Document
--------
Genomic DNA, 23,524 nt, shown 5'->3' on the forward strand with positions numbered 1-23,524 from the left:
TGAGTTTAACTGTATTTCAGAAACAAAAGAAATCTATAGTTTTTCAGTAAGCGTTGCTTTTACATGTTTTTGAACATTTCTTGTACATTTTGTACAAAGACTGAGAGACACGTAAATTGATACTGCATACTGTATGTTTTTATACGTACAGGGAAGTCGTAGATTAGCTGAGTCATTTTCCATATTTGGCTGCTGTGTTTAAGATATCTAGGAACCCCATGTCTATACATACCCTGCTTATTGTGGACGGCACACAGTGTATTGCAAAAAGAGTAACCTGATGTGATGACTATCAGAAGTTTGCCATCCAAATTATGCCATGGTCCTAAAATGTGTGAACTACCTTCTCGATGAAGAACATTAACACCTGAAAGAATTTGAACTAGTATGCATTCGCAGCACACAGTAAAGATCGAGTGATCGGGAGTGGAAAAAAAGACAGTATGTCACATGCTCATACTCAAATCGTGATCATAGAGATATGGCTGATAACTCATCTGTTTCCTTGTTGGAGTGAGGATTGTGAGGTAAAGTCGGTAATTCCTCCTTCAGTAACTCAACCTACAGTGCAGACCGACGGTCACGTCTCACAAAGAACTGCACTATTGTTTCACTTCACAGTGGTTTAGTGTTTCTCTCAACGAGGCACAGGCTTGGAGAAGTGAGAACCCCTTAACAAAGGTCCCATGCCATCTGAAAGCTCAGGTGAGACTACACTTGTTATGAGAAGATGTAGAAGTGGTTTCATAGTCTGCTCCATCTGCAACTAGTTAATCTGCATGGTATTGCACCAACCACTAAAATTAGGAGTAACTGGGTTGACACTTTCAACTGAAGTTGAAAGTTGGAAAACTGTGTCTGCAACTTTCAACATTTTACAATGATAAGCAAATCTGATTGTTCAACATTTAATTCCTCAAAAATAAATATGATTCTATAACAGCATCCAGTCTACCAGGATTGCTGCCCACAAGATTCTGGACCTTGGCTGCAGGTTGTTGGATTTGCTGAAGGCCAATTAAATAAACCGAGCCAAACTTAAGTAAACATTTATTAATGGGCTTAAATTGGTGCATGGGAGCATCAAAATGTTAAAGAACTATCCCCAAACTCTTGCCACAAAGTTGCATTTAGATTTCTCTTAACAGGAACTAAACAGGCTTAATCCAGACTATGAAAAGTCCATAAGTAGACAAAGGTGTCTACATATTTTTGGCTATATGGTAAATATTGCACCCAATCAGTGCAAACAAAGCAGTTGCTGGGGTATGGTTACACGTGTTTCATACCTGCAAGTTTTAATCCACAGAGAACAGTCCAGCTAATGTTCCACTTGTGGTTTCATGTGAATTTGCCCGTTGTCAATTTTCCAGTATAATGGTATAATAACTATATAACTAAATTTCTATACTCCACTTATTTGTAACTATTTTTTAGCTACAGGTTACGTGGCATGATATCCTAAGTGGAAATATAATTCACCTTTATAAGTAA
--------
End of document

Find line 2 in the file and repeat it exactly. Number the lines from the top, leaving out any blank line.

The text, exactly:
TGAGTTTAACTGTATTTCAGAAACAAAAGAAATCTATAGTTTTTCAGTAAGCGTTGCTTTTACATGTTTTTGAACATTTCTTGTACATTTTGTACAAAGACTGAGAGACACGTAAATTGATACTGCATACTGTATGTTTTTATACGTACAGGGAAGTCGTAGATTAGCTGAGTCATTTTCCATATTTGGCTGCTGTGTTTAAGATATCTAGGAACCCCATGTCTATACATACCCTGCTTATTGTGGACGGCACACAGTGTATTGCAAAAAGAGTAACCTGATGTGATGACTATCAGAAGTTTGCCATCCAAATTATGCCATGGTCCTAAAATGTGTGAACTACCTTCTCGATGAAGAACATTAACACCTGAAAGAATTTGAACTAGTATGCATTCGCAGCACACAGTAAAGATCGAGTGATCGGGAGTGGAAAAAAAGACAGTATGTCACATGCTCATACTCAAATCGTGATCATAGAGATATGGCTGATAACTCATCTGTTTCCTTGTTGGAGTGAGGATTGTGAGGTAAAGTCGGTAATTCCTCCTTCAGTAACTCAACCTACAGTGCAGACCGACGGTCACGTCTCACAAAGAACTGCACTATTGTTTCACTTCACAGTGGTTTAGTGTTTCTCTCAACGAGGCACAGGCTTGGAGAAGTGAGAACCCCTTAACAAAGGTCCCATGCCATCTGAAAGCTCAGGTGAGACTACACTTGTTATGAGAAGATGTAGAAGTGGTTTCATAGTCTGCTCCATCTGCAACTAGTTAATCTGCATGGTATTGCACCAACCACTAAAATTAGGAGTAACTGGGTTGACACTTTCAACTGAAGTTGAAAGTTGGAAAACTGTGTCTGCAACTTTCAACATTTTACAATGATAAGCAAATCTGATTGTTCAACATTTAATTCCTCAAAAATAAATATGATTCTATAACAGCATCCAGTCTACCAGGATTGCTGCCCACAAGATTCTGGACCTTGGCTGCAGGTTGTTGGATTTGCTGAAGGCCAATTAAATAAACCGAGCCAAACTTAAGTAAACATTTATTAATGGGCTTAAATTGGTGCATGGGAGCATCAAAATGTTAAAGAACTATCCCCAAACTCTTGCCACAAAGTTGCATTTAGATTTCTCTTAACAGGAACTAAACAGGCTTAATCCAGACTATGAAAAGTCCATAAGTAGACAAAGGTGTCTACATATTTTTGGCTATATGGTAAATATTGCACCCAATCAGTGCAAACAAAGCAGTTGCTGGGGTATGGTTACACGTGTTTCATACCTGCAAGTTTTAATCCACAGAGAACAGTCCAGCTAATGTTCCACTTGTGGTTTCATGTGAATTTGCCCGTTGTCAATTTTCCAGTATAATGGTATAATAACTATATAACTAAATTTCTATACTCCACTTATTTGTAACTATTTTTTAGCTACAGGTTACGTGGCATGATATCCTAAGTGGAAATATAATTCACCTTTATAAGTAA